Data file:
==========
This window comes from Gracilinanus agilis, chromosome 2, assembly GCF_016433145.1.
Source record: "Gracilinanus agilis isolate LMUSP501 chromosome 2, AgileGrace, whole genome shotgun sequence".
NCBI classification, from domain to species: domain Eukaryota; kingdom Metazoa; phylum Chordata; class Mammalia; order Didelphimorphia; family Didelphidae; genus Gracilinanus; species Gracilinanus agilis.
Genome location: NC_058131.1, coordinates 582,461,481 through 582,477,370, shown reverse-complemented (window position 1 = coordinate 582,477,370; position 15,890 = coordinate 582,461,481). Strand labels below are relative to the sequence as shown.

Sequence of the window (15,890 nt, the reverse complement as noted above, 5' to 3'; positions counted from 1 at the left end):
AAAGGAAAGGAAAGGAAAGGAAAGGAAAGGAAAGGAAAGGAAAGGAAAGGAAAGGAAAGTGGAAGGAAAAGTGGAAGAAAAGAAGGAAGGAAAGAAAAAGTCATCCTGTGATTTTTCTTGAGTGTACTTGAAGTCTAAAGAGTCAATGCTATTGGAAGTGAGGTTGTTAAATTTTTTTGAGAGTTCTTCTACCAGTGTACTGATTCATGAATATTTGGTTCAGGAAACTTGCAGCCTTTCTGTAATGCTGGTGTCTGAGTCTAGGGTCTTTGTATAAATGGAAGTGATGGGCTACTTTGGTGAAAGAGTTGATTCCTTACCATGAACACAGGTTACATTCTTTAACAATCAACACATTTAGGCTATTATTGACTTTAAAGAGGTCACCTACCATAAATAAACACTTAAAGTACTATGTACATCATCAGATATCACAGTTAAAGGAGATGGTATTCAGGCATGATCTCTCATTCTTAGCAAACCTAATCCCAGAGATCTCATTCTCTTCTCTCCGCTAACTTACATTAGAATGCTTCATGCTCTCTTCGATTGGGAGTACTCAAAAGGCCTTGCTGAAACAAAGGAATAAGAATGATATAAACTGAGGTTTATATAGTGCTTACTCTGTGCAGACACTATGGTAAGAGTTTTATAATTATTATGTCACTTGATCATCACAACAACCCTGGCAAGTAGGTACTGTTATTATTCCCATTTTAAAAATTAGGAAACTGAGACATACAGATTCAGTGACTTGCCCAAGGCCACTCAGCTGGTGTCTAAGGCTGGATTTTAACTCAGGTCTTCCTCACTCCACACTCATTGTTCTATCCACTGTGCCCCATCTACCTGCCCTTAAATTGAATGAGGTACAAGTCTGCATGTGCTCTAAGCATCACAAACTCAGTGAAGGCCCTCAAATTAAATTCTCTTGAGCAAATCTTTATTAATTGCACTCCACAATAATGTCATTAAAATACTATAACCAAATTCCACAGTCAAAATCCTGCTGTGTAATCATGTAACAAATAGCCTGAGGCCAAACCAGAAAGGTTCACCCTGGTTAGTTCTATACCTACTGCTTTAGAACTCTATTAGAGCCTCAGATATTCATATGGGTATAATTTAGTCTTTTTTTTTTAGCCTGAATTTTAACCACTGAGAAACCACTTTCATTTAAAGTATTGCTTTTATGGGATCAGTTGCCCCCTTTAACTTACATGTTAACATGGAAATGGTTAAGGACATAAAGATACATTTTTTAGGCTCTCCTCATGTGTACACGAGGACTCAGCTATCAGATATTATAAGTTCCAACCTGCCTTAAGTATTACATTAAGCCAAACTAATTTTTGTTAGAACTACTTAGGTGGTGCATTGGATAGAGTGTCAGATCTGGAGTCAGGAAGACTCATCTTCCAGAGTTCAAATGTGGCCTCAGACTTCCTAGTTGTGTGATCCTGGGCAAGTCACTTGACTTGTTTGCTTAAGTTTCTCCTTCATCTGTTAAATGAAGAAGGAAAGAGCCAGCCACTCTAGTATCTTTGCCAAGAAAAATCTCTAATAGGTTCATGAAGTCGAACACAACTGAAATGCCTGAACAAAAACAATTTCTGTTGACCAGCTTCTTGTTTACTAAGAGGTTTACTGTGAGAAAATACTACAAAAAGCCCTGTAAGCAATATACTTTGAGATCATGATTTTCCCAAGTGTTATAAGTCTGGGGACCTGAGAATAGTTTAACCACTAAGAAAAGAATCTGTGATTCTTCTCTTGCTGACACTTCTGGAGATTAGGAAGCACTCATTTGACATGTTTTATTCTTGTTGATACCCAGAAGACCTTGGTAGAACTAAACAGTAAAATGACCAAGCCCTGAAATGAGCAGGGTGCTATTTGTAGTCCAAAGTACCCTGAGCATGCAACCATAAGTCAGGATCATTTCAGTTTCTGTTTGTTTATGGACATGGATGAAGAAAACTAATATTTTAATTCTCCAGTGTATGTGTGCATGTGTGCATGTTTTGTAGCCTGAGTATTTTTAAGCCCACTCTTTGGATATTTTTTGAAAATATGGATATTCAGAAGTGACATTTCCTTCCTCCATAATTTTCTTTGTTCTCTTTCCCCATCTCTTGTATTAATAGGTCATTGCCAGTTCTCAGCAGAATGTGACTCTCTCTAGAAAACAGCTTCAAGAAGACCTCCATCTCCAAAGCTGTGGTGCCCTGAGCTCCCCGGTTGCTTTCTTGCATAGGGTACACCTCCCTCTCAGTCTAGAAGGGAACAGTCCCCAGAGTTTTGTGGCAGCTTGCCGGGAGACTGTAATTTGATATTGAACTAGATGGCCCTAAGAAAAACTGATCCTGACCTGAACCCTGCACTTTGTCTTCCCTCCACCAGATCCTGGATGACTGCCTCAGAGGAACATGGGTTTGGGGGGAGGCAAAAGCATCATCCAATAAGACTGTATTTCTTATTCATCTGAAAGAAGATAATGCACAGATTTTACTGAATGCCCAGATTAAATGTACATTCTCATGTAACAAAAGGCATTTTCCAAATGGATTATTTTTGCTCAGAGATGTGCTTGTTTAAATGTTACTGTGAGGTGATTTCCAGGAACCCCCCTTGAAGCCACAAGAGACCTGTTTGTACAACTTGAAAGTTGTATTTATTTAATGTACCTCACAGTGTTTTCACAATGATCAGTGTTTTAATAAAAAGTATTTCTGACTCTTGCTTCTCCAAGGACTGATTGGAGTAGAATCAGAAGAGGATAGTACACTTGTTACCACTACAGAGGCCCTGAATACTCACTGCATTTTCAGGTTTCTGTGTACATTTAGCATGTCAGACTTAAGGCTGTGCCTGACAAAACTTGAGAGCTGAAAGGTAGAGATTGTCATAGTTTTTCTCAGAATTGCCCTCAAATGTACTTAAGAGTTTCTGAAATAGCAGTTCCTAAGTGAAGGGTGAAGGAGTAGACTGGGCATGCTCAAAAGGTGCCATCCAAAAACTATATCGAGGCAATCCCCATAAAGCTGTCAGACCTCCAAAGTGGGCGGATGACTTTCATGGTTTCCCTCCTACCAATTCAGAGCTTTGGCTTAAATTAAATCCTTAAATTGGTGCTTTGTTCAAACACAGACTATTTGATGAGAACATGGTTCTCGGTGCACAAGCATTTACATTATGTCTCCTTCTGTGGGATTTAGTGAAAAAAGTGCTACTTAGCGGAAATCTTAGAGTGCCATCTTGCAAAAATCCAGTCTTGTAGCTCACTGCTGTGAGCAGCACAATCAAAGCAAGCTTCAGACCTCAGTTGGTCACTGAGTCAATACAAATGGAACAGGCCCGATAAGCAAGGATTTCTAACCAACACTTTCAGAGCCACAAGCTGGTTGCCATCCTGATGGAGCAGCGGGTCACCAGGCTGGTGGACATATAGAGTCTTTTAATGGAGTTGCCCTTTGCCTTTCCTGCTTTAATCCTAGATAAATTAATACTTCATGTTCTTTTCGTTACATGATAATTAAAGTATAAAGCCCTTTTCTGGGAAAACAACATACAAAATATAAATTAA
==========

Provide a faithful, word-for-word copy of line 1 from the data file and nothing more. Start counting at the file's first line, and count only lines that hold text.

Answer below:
This window comes from Gracilinanus agilis, chromosome 2, assembly GCF_016433145.1.